Quite possibly, the gentle horseshoe crab has swum ashore during the full and new moons of May and June to spawn for 445 million years.
Horseshoe crab-like creatures were here when the dinosaurs appeared, and they were here after the dinosaurs disappeared. They survived ancient global warming and ice ages alike. And then people happened.
“Over a hundred years ago, they were ground up and put on land as a fertilizer,” says Eric Hallerman, professor of fish conservation at Virginia Tech. In places like the Delaware Bay, 90 percent of the crab population was wiped out, and not a great many people cried about it.
Then in the '70s, people discovered that they need the crabs for something much more valuable.
“Every human on the face of the earth, if they’ve ever been given an injectable medicine, has been touched by LAL,” says Allen Bergenson with biomedical firm Lonza.
LAL – Limulus Amebocyte Lysate – is a test for bacterial contamination made from the crab’s blood (usually made without killing the crabs). Lonza is one of four companies that manufacture it. The test is used throughout the medical industry to ensure medical instruments and materials don’t cause fever or complications when introduced to the blood.
It’s among the reasons that, gradually, people and governments started to care about the crab.
“We’ve created laws that make sure the animals are returned to sea, that require them to be harvested by hand,” says John Dubczak, general manager with biomed company Charles River Endosafe in South Carolina. In that state the industry lobbied to ban fishermen from harvesting hundreds of thousands of crabs to use as bait for sea snails and eels.
The Atlantic States Marine Fisheries Commission intervened in 1998 to relieve pressure on the crab from the bait industry.
Now, the biomedical industry is competing within itself to see who can use the fewest crabs.
Charles River has developed a highly sensitive test that only uses one twentieth the normal amount of horseshoe crab’s blood. Lonza has a synthetic version that doesn’t use any crab’s blood. The firms argue, sometimes bitterly, over which product is better. The synthetic version doesn’t have the same regulatory standing as the crab-based version (it’s not currently listed in the United States Pharmacopoeia, an official list of sanctioned drugs and uses), and for now that has dissuaded the pharmaceutical industry from embracing it.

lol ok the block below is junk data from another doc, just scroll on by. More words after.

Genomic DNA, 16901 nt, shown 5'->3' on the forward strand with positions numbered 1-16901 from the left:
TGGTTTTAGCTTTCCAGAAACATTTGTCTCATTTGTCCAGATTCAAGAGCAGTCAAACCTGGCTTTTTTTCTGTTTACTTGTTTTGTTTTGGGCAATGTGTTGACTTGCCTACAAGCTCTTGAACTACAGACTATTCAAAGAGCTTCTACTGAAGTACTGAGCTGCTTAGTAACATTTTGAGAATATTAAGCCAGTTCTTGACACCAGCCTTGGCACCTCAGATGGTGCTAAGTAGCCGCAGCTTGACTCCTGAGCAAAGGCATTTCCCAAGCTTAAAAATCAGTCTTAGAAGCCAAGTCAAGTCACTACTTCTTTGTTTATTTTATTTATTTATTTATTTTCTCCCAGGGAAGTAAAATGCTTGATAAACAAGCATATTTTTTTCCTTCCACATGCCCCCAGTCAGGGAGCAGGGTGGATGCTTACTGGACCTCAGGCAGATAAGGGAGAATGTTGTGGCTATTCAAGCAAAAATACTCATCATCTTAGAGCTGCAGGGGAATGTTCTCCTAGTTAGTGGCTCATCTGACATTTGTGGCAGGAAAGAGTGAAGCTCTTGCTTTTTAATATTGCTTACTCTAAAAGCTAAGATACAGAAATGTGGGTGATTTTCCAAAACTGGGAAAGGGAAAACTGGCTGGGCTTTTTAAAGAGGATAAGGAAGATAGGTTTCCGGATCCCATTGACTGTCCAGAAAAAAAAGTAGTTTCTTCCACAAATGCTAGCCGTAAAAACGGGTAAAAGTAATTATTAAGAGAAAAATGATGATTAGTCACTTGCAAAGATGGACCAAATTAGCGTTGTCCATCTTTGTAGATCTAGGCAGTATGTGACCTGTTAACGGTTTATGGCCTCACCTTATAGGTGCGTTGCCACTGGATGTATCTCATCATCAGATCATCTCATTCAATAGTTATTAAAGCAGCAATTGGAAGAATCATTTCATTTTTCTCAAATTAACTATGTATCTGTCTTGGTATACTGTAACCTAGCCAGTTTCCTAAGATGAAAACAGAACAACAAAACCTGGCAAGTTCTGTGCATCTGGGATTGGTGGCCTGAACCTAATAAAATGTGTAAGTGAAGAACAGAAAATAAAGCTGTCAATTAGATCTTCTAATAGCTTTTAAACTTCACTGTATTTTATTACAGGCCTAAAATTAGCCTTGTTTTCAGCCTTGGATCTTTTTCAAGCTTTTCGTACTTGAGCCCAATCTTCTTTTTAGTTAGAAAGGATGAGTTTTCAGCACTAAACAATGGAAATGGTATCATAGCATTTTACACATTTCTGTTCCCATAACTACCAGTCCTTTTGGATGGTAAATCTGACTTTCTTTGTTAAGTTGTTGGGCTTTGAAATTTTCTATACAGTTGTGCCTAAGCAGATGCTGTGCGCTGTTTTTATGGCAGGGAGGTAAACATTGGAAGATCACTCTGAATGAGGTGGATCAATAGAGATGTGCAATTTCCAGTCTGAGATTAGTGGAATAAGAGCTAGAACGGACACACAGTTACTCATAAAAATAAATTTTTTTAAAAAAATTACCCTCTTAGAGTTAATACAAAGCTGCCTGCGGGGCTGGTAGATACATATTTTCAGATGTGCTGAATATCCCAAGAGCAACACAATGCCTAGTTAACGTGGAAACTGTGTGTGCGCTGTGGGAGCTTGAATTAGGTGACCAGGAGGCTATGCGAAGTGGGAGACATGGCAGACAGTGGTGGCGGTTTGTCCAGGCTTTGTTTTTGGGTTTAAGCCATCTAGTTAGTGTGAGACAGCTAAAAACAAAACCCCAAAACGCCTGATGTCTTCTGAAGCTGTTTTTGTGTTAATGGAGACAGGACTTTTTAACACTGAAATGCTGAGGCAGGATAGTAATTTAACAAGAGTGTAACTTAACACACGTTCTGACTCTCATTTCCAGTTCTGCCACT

Whatever the result, the competition raises a different way of thinking about nature.
“Instead of nature for nature’s sake, nature for people’s sake,” explains Janet Ranganathan, Vice President for Science and Research at the World Resources Institute. She’s referring to a concept called “Ecosystem Services.” When people realize the value in nature, and then pay to maintain it, everyone wins.
In many cases, this approach has saved entire ecosystems.
“In the '80s, water quality was degrading in NYC because of development in the Catskill and Delaware watershed,” she says. Instead of building a $6 billion water filtration plant the city spent a fraction of that ($1.5 billion) just protecting the forests that purified water by paying landowners to maintain and restore it.
It doesn’t always work, of course. Upstream agriculture on the Mississippi causes dead zones downstream that negatively affect fishermen, Ranganathan gives as an example. “You have one industry trumping another,” and polluters don’t have to pay for the disruption in services that nature provides.
But things appear to be working out somewhat for the horseshoe crabs. Overall, the pressure on their population appears sustainable, according to the ASMFC, though there are troubling declines numbers in certain regions.
In some cases, making money off of nature can be a good way to protect it.